The new edition contains an introduction by David Welsh, Emeritus Professor at Stellenbosch University, bringing it into the 21st century and updating it for a new generation. This republication will satisfy an enduring interest in, and fascination with, the man responsible for decades of tyranny and oppression.
First . . . student commencement speaker at Wellesley
"Always aim high, work hard, and care deeply about what you believe in. . . . And, when you're knocked down, get right back up and never listen to anyone who says you can't or shouldn't go on." -Hillary Rodham Clinton
As a young girl growing up in the fifties, Hillary Diane Rodham had an unusual upbringing for the time - her parents told her, "You can do or be whatever you choose, as long as you're willing to work for it." Hillary took those words and ran. Whether it was campaigning at the age of thirteen in the 1964 presidential election, receiving a standing ovation and being featured in LIFE magazine as the first student commencement speaker at Wellesley, or graduating from Yale Law School - she was always one to stand out from the pack. And that was only the beginning.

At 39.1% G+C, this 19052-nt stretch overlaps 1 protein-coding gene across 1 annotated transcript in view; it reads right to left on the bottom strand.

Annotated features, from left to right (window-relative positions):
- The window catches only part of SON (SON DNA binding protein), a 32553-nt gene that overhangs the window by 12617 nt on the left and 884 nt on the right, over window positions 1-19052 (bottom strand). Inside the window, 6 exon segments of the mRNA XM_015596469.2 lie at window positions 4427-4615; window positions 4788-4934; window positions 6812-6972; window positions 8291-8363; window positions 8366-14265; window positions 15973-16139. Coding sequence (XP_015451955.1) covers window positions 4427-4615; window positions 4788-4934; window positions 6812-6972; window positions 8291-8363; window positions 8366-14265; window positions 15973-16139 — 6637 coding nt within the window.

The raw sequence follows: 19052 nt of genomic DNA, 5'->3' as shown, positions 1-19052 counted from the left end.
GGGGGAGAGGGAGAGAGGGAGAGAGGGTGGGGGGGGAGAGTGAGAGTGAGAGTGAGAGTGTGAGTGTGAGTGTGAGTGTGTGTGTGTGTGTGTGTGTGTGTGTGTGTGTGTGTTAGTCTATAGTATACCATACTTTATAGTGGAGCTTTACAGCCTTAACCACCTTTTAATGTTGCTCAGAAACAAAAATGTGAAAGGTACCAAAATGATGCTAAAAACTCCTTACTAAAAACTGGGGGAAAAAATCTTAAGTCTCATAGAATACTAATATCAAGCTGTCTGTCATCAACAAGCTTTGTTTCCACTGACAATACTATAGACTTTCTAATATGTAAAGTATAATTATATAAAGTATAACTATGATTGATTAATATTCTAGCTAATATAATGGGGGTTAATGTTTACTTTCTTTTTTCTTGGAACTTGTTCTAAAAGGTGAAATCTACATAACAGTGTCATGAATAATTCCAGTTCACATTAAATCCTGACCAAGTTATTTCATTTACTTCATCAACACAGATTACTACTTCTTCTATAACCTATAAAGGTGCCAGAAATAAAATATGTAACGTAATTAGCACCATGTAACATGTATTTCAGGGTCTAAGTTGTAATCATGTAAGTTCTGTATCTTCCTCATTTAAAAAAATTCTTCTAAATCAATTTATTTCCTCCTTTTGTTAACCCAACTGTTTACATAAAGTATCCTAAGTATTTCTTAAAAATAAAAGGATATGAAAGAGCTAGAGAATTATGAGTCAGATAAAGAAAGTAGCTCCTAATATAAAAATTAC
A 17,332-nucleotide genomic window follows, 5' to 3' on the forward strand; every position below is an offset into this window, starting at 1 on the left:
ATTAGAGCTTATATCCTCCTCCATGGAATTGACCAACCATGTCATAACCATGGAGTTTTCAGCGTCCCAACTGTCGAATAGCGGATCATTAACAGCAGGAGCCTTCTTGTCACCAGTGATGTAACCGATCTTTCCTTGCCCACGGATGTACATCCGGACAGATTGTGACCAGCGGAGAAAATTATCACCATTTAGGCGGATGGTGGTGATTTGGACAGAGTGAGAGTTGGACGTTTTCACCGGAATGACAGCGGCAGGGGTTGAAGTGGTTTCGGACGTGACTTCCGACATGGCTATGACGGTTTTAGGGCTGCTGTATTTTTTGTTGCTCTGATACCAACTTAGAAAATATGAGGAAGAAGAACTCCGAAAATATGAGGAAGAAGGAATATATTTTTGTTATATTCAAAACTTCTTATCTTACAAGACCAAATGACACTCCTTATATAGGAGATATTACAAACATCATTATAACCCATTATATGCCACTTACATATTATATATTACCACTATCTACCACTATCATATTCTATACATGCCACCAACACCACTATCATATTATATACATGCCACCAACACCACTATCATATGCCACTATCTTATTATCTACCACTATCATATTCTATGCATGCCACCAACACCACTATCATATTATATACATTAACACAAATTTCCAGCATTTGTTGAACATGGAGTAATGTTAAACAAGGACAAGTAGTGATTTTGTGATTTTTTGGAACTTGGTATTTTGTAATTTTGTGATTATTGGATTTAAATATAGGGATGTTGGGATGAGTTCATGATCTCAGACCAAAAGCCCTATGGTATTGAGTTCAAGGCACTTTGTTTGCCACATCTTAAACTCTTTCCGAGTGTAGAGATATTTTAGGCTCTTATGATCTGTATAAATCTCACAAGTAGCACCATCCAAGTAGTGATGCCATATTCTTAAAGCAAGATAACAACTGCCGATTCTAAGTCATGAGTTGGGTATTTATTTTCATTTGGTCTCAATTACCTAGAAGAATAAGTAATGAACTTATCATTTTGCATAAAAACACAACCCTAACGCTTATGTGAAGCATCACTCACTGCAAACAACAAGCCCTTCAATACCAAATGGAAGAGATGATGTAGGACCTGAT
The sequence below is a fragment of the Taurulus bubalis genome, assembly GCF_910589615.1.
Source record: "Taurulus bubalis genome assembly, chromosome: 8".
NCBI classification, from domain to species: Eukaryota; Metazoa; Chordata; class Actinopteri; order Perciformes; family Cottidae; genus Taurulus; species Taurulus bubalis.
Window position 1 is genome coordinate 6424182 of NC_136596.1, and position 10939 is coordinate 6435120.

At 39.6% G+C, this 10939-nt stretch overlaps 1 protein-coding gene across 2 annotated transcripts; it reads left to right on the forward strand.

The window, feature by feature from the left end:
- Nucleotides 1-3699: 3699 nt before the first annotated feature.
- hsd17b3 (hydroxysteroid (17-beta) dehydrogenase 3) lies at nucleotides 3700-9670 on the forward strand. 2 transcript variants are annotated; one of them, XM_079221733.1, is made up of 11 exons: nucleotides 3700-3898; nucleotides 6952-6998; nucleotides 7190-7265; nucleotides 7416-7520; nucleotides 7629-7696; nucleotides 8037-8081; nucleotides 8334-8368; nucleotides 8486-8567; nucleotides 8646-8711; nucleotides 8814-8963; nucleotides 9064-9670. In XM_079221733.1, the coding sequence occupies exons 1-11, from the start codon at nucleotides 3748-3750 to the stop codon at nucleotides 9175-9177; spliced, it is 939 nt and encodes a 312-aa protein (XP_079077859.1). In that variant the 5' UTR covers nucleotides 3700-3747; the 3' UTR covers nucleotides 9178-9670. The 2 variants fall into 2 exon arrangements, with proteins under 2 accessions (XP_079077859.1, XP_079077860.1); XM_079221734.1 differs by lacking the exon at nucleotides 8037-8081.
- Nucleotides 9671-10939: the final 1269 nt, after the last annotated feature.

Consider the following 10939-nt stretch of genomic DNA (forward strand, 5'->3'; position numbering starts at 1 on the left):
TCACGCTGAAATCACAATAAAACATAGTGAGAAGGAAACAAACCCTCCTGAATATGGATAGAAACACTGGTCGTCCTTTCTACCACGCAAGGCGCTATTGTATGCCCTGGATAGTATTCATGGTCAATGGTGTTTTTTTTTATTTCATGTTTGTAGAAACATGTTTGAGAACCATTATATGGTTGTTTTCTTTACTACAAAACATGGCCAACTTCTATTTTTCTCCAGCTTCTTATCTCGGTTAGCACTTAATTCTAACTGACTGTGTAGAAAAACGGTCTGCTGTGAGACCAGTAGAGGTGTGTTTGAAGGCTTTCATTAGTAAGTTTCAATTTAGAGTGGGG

From First Lady of the United States to the first female Senator of New York and most recently as the United States Secretary of State. An activist all her life, she has been devoted to health care reform, child care, and women's rights, among others. And now's she front-runner to be the Democratic Presidential Nominee and could rewrite to become the first female President of the United States!
In a telegram dated 29 April 1963, thirty-year-old Afrikaans poet Ingrid Jonker thanks André Brink, a young novelist of twenty-eight, for flowers and a letter he sent her. In the more than two hundred letters that followed this telegram, one of South African literature’s most famous love affairs unfolds. Jonker’s final letter to Brink is dated 18 April 1965. She drowned herself in the ocean at Three Anchor Bay three months later.